Former MBC Building may be used for migrant shelter

A 2012 photo of the Museum of Broadcast Communications building before it opened. (T Dog Media)

Former broadcast museum considered as Venezuelan migrants continue to flood city as space for shelters dwindles 

The former Museum of Broadcasting Communications building in Chicago’s River North neighborhood on State Street could be the unlikely new home for a migrant shelter. 

As reported by crime news website CWB Chicago last week, city officials are looking at the taxpayer-funded building vacated by MBC earlier this year after declining attendance forced it to shutter. Last week, 42nd Ward Alderman Brendan Reilly sent an e-mail to residents of the Near North Side community adjacent to The Loop stating the vacant building could house as many as one thousand migrants, next to tourist areas such as The House Of Blues and Marina City. The proposal also mentioned the hotel next to The House Of Blues (a one-time former home of WCFL-AM and WFLD-TV), and possibly Marina City itself. 

“The Mayor’s Office was not entirely truthful with the media, because the Mayor’s Office IS considering a location inside the Marina City Complex at an address less than 100 feet away from the Hotel: the now vacant former Museum of Broadcast Communications located at 360 North State Street,” the alderman said in the email according to CWB Chicago. “Our office spoke with the new owner [Fern Hill] of 360 North State Street who confirmed that the Johnson Administration recently toured the space and expressed interest in potentially using the site for migrant housing,” said Reilly’s latest email. “We subsequently confirmed with our source in the Mayor’s Office that 360 North State Street is still being considered for migrant housing.”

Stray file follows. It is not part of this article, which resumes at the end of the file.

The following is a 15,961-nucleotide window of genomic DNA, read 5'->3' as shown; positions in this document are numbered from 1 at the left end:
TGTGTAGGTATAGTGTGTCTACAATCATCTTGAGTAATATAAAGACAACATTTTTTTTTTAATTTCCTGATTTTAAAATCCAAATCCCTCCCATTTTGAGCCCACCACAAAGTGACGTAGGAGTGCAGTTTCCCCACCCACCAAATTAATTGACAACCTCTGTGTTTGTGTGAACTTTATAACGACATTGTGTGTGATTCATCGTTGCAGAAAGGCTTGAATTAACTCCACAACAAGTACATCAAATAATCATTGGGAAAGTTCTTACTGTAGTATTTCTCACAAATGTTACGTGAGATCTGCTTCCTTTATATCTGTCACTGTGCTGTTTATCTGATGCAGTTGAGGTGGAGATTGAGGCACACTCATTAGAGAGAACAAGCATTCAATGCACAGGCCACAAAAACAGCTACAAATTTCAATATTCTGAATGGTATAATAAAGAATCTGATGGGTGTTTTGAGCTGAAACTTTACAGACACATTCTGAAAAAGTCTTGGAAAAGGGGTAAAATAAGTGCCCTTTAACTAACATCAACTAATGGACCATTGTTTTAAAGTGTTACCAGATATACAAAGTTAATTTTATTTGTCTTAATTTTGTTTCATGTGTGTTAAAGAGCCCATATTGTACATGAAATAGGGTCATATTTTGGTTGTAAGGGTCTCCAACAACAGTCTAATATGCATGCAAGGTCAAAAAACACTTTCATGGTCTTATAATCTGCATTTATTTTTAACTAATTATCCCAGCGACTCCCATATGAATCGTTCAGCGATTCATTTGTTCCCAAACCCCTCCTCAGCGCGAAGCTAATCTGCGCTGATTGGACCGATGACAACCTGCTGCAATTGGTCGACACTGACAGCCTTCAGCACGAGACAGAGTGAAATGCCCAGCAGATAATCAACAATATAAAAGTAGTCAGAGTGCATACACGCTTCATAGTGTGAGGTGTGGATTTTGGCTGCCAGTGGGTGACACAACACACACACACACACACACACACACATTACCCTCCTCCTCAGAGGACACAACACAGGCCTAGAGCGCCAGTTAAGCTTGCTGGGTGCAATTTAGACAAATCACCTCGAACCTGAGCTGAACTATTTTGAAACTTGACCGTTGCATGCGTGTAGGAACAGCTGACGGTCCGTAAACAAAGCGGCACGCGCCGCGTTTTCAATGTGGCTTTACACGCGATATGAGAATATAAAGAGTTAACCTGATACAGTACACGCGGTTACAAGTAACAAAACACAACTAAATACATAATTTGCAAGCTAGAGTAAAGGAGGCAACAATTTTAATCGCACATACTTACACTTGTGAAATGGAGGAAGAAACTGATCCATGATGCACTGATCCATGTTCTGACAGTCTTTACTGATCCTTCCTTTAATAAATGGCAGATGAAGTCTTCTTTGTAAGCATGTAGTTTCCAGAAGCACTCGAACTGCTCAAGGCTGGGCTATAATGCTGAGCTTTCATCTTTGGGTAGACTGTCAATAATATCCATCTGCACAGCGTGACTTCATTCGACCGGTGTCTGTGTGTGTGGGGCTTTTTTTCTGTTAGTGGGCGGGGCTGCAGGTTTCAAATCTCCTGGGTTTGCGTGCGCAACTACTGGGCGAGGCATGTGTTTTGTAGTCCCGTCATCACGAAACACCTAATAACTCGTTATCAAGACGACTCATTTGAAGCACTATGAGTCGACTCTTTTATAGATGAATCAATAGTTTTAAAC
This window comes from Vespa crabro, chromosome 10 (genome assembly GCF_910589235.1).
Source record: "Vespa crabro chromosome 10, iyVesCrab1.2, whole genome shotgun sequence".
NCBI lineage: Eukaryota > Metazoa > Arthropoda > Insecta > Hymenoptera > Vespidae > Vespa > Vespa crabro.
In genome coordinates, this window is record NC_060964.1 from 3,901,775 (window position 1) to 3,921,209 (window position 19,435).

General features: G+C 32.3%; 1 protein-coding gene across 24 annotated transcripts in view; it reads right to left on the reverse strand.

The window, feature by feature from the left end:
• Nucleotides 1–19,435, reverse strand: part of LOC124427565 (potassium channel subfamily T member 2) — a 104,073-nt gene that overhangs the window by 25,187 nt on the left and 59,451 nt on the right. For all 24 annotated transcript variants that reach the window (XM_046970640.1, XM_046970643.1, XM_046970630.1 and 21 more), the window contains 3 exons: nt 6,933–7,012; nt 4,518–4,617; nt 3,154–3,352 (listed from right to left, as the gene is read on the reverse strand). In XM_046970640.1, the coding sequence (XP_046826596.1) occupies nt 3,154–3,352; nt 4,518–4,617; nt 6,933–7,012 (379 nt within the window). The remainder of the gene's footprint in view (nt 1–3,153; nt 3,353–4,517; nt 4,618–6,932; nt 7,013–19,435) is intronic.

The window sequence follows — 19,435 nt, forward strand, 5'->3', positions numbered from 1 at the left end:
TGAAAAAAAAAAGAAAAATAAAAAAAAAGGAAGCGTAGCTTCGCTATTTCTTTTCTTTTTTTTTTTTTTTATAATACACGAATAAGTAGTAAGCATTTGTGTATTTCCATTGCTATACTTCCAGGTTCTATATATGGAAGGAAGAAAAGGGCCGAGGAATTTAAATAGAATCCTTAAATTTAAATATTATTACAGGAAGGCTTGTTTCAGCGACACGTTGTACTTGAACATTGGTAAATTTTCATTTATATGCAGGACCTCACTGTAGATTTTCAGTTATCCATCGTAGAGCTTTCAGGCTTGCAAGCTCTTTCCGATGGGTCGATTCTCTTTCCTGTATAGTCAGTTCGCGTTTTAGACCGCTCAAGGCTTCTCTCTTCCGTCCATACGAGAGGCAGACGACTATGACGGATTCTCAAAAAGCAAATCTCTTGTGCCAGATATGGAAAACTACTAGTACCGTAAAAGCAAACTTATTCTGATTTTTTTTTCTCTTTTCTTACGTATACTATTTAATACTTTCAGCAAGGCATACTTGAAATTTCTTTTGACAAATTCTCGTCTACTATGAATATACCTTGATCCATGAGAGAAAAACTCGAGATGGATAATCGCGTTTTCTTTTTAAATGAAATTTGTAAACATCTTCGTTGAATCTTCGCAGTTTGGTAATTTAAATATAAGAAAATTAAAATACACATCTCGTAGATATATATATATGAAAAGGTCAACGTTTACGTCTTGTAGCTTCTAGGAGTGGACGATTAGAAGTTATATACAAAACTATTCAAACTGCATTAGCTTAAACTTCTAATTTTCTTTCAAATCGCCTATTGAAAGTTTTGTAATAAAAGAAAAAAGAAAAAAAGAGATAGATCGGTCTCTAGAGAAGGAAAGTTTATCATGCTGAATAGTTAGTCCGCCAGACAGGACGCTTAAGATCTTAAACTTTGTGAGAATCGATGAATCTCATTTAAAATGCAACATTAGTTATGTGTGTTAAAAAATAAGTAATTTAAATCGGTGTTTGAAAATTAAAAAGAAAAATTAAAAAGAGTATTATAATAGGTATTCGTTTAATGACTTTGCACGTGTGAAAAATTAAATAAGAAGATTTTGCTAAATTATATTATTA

In addition, Reilly went on to say the former museum was “not built to [provide] residential housing.”

After numerous delays, the controversial four-story museum – which cost $6 million in public money, opened in 2012. After the top two floors were sold to investment firm Fern Hill in 2019, the museum shuttered in March 2020 due to the pandemic. After reopening, closing again, and reopening again in October 2021, MBC decided to exit at the end of April as Fern Hill exercised an option to buy the rest of the building. MBC has yet to announce plans on where – or if it would relocate to another venue. 

This comes as the migrants have flooded “blue” cities across the country with New York City, Denver, Buffalo, and Chicago among the most chosen destinations as Republican Texas Governor Greg Abbott is sending migrants who cross the Mexican border – many of them Venezuelan. As many as two to six buses have been coming to Chicago per day, flooding police stations across the city. The migrant situation has also inflamed racial tensions between Black residents and Latinos – especially in the City Council, not unlike what we saw last year in Los Angeles

The migrant crisis could refine Chicago and change neighborhoods, something the city hasn’t seen since the 1960s and early 1970s when racial change swept through much of the South Side due to blockbusting and shady real estate tactics. 

This is the latest headache for newly-elected mayor Brandon Johnson, who in addition to inheriting problems from his predecessors now has to deal with the surge in migrants. Johnson has proposed numerous migrant shelters throughout the city, including a tented one at 115th and Halsted in the parking lot of a former Jewel, who vacated the area in 2007 to move to a new store a mile west near I-57 and 119th street. The area borders the Morgan Park and West Pullman neighborhoods, the latter was one of those South Side communities who flipped from an all-white enclave to an all-Black one in the early 1970s, along with the racial tensions from such a shift. 


Leave a Reply

Your email address will not be published. Required fields are marked *